Ferns offer unsurpassed variety for use in the home and garden. They can be grown in pots, hanging baskets, beds, and rock gardens. As specimen plants, or they can be massed as ground covers.
Fern Growth Habit
Before planting, consider the look that you want to achieve. While some ferns form clumps, others spread and make colonies. Some ferns are dainty and airy, while others are stiff and leathery. Many ferns have a reddish color when fronds are young, with a few varieties offering color in their mature fronds.
Exposure & Habitat
Ferns are a natural in shady areas where other plants fail for lack of light. Brooks, ponds, and low, slow-draining areas almost beg for ferns.
Take advantage of boulders and fallen logs for fern planting sites, or plant a fern or two next to a rustic bench to spruce up a favorite rest spot. Since most ferns occur naturally in cool, moist, wooded areas, try to approximate these conditions in your landscape.
Ferns seldom look their best in full sun during the height of Southern California summers. When growing ferns in full sun, be prepared to give them extra water to prevent leaf margins from burning. A cool, filtered sun or shady spot helps them retain moisture.
Soil & Planting
Soil should contain plenty of humus, peat moss, and rotted bark mulch or leaf mold. Most ferns prefer a slightly acidic soil. Adding large amounts of pine straw or pine bark will help increase soil acidity and improve porosity. For the few ferns that prefer alkaline soil, try adding dolomite lime.
Keep your fern beds well mulched to conserve moisture and cut down on weeds. Natural mulches, like shredded leaves, pine straw, and ground bark, tend to look best, as they most closely approximate the appearance of native fern habitats.
Organic fertilizers, such as manure, fish emulsion, and blood meal, are preferable because they lack the salts found in chemical fertilizers. These salts build up over time, causing leaf edges or tips to burn.
If you must use chemical fertilizers, those applied in liquid form are best, but they should be diluted to at least half the recommended strength. Similarl+y, slow-release fertilizer granules should be used sparingly.
NOTE: Never fertilize dry soil. Be sure to water ferns well before and after fertilizing.
Container Planting Your Ferns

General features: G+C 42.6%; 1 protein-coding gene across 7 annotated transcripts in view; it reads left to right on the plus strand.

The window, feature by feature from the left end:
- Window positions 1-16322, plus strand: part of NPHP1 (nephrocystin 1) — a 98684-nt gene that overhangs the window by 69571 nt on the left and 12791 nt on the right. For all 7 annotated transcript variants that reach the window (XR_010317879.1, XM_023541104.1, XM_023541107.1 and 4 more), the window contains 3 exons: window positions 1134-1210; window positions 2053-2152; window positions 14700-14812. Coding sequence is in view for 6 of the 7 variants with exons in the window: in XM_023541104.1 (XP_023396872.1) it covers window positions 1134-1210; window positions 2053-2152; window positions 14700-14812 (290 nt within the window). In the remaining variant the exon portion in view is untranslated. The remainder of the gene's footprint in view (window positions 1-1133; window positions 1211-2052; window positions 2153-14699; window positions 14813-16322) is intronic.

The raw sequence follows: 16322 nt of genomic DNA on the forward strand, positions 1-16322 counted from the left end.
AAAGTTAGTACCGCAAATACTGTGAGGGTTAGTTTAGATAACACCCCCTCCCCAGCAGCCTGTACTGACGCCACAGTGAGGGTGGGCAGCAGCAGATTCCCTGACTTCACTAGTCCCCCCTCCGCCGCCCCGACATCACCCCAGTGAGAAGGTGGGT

Clump-forming ferns work best for container gardening, as they don’t try to run out of the pot but will form nice bushy plants. Cotton burr compost will provide extra peat moss and ensure adequate drainage. Containers must have a drain hole to allow excess moisture to escape.
Remember that containerized ferns will dry out more quickly than those planted in the ground. Check them frequently, especially during hot, dry summers.
Many plant lovers shy away from ferns because they’re considered hard to grow. But they’re quite easy to care for if you follow a few simple practices.
Ferns must have humidity, which is lacking in most modern homes. You can humidify your ferns by filling a saucer or tray half full with gravel and letting the plant pot sit on top of the gravel.
- Keep a little water in the gravel at all times.
- Don’t let the water level reach high enough to touch the bottom of the pot.
- If you place your potted fern in a decorative planter, you can stuff moist sphagnum moss between the pots to moisten when necessary.
Ferns do best in areas not heated to more than 72 degrees. Temperatures from 60 to 65 are ideal. Keep ferns away from drafts.
- Use distilled or rainwater, if possible.
- Tap water should be drawn and allowed to stand for several hours before applying.
- Don’t pour water over the foliage.
- If you water your hanging fern by immersing it in water, don’t let the water wet the foliage.
Outdoor hanging fern baskets should be in complete shade and protected from the wind. Soil should be moist at all times. Good drainage is essential.
Insects & Ferns
If you need to use insect spray on your ferns, try insecticidal soaps, a non-chemical insect control. Be sure to follow the label directions for mixing.
- Potted ferns should be fed monthly from March to October.
- Ferns growing in hanging baskets should be fed every two weeks.
Use only organic fertilizers; fish emulsion is one of the best.